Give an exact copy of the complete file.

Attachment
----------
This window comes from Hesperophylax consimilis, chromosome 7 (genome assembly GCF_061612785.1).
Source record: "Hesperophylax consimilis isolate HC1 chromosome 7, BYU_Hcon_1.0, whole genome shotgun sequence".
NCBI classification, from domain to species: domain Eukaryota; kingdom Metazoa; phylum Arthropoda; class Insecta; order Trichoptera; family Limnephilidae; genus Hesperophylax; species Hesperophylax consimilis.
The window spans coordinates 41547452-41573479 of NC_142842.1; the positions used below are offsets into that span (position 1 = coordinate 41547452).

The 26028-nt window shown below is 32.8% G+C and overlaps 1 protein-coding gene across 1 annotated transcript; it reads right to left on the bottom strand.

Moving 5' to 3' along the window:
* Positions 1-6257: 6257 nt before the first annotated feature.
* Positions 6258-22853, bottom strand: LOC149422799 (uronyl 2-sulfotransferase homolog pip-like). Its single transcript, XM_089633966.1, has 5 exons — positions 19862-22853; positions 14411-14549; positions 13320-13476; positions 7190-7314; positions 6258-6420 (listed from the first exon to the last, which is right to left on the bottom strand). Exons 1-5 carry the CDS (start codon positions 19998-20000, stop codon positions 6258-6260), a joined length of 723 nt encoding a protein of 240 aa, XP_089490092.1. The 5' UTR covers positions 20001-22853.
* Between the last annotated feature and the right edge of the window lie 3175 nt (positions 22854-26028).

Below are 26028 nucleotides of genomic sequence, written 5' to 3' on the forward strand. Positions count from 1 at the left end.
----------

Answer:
This window comes from Hesperophylax consimilis, chromosome 7 (genome assembly GCF_061612785.1).
Source record: "Hesperophylax consimilis isolate HC1 chromosome 7, BYU_Hcon_1.0, whole genome shotgun sequence".
NCBI classification, from domain to species: domain Eukaryota; kingdom Metazoa; phylum Arthropoda; class Insecta; order Trichoptera; family Limnephilidae; genus Hesperophylax; species Hesperophylax consimilis.
The window spans coordinates 41547452-41573479 of NC_142842.1; the positions used below are offsets into that span (position 1 = coordinate 41547452).

The 26028-nt window shown below is 32.8% G+C and overlaps 1 protein-coding gene across 1 annotated transcript; it reads right to left on the bottom strand.

Moving 5' to 3' along the window:
* Positions 1-6257: 6257 nt before the first annotated feature.
* Positions 6258-22853, bottom strand: LOC149422799 (uronyl 2-sulfotransferase homolog pip-like). Its single transcript, XM_089633966.1, has 5 exons — positions 19862-22853; positions 14411-14549; positions 13320-13476; positions 7190-7314; positions 6258-6420 (listed from the first exon to the last, which is right to left on the bottom strand). Exons 1-5 carry the CDS (start codon positions 19998-20000, stop codon positions 6258-6260), a joined length of 723 nt encoding a protein of 240 aa, XP_089490092.1. The 5' UTR covers positions 20001-22853.
* Between the last annotated feature and the right edge of the window lie 3175 nt (positions 22854-26028).

Below are 26028 nucleotides of genomic sequence, written 5' to 3' on the forward strand. Positions count from 1 at the left end.